In the fall of 2014, my therapist introduced me to a, new to me, meditative practice called Yoga Nidra, which translated from Sanskrit to English means ‘yogic sleep’ or ‘sleep with awareness’. This yoga practice is said to be “an immensely powerful meditation technique, and one of the easiest yoga practices to develop and maintain.” To teach me the Yoga Nidra practice he used materials developed for the iRest Yoga Nidra Meditation program. iRest “is currently being utilized in VA hospitals, military bases, hospitals and clinics, hospice, homeless shelters, community programs, and schools. Research has shown that iRest effectively reduces PTSD, depression, anxiety, insomnia, chronic pain, and chemical dependency while increasing health, resiliency, and well-being.”
The few times we worked on the practice during therapy sessions, I felt sensations in my body that I couldn’t articulate. To be honest, the unfamiliar sensations I felt in my body freaked me out, which might be why when I used the recorded guided meditations at home on my own; I had great difficulty working through the exercises. Ironically, it was also hard for me to relax and even harder to find a comfortable position so I could focus. I told myself, and my therapist, it was too hard for me to practice alone, and I made myself believe that. After a short time trying the practice, I gave it up.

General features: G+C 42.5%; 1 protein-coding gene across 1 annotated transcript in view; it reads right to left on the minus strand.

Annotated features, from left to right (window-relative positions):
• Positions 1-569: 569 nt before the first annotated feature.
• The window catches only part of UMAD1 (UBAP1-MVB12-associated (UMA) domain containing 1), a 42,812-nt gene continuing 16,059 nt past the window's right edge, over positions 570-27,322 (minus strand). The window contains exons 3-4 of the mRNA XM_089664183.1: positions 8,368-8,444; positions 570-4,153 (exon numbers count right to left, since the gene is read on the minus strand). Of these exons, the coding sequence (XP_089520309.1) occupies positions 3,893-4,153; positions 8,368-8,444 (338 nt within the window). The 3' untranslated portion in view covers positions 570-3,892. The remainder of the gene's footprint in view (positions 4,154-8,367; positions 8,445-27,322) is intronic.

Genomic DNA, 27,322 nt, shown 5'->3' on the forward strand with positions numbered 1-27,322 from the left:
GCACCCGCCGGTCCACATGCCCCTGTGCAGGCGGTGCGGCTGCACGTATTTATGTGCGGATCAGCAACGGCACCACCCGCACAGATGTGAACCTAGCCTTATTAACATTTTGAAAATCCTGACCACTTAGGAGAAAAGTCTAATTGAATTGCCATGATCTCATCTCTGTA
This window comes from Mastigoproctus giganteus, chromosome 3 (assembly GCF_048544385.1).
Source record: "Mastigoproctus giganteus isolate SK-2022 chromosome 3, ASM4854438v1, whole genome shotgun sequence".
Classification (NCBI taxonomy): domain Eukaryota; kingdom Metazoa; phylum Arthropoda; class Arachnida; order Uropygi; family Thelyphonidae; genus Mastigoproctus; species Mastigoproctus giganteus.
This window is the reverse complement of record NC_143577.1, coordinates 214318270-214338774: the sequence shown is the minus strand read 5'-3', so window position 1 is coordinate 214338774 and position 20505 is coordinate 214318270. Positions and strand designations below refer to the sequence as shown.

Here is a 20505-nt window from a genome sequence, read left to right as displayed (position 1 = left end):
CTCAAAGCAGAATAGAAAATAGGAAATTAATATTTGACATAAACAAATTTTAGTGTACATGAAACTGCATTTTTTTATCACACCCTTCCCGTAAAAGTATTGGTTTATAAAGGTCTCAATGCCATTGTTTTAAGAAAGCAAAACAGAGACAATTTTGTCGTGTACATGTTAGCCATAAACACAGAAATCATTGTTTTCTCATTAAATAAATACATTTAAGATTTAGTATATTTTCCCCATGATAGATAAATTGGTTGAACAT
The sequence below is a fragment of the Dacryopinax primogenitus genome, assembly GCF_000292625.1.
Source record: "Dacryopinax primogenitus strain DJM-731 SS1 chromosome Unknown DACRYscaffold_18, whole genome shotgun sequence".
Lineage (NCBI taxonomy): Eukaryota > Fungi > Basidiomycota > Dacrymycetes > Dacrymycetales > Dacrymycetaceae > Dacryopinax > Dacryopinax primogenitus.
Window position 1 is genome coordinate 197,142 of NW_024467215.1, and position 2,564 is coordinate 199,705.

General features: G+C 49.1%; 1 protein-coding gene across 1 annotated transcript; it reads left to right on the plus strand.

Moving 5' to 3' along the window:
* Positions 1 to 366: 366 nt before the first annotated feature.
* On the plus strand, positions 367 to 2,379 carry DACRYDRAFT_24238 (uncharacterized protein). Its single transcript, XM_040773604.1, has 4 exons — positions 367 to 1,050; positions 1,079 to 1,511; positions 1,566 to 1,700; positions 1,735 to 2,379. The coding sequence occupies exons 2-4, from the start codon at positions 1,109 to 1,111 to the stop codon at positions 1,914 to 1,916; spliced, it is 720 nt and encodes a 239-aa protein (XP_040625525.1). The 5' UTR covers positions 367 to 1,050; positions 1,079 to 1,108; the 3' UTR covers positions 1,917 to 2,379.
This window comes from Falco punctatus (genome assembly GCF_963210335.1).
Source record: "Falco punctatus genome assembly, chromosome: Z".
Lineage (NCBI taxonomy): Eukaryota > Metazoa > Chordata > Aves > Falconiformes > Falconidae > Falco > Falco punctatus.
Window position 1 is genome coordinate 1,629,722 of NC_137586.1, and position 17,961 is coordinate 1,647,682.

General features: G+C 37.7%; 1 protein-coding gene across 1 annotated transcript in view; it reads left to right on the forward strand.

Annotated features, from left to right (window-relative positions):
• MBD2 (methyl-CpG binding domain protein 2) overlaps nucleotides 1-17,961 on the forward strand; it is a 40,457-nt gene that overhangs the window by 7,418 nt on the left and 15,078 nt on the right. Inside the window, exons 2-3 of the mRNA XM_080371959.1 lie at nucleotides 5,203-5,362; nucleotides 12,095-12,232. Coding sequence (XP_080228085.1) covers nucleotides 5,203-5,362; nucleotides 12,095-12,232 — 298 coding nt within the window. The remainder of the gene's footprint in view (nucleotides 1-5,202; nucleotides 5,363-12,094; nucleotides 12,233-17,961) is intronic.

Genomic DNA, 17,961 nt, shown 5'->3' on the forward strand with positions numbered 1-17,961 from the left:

A few months ago, my therapist told me about a six-week iRest group program held at a local hospital that still had space available and he asked if I might be interested in taking it. I was a bit hesitant because it obviously meant weekly travel that would undoubtedly increase my pain, even though it was just a short cab ride from my home, but I agreed to have him send a referral on my behalf all the same. The program started at the beginning of November, and I wasn’t at all surprised that my health issues met the requirements for me to take part. I was skeptical at first because of how I had felt when first introduced to the practice but I was open to learning more about it in a structured group setting.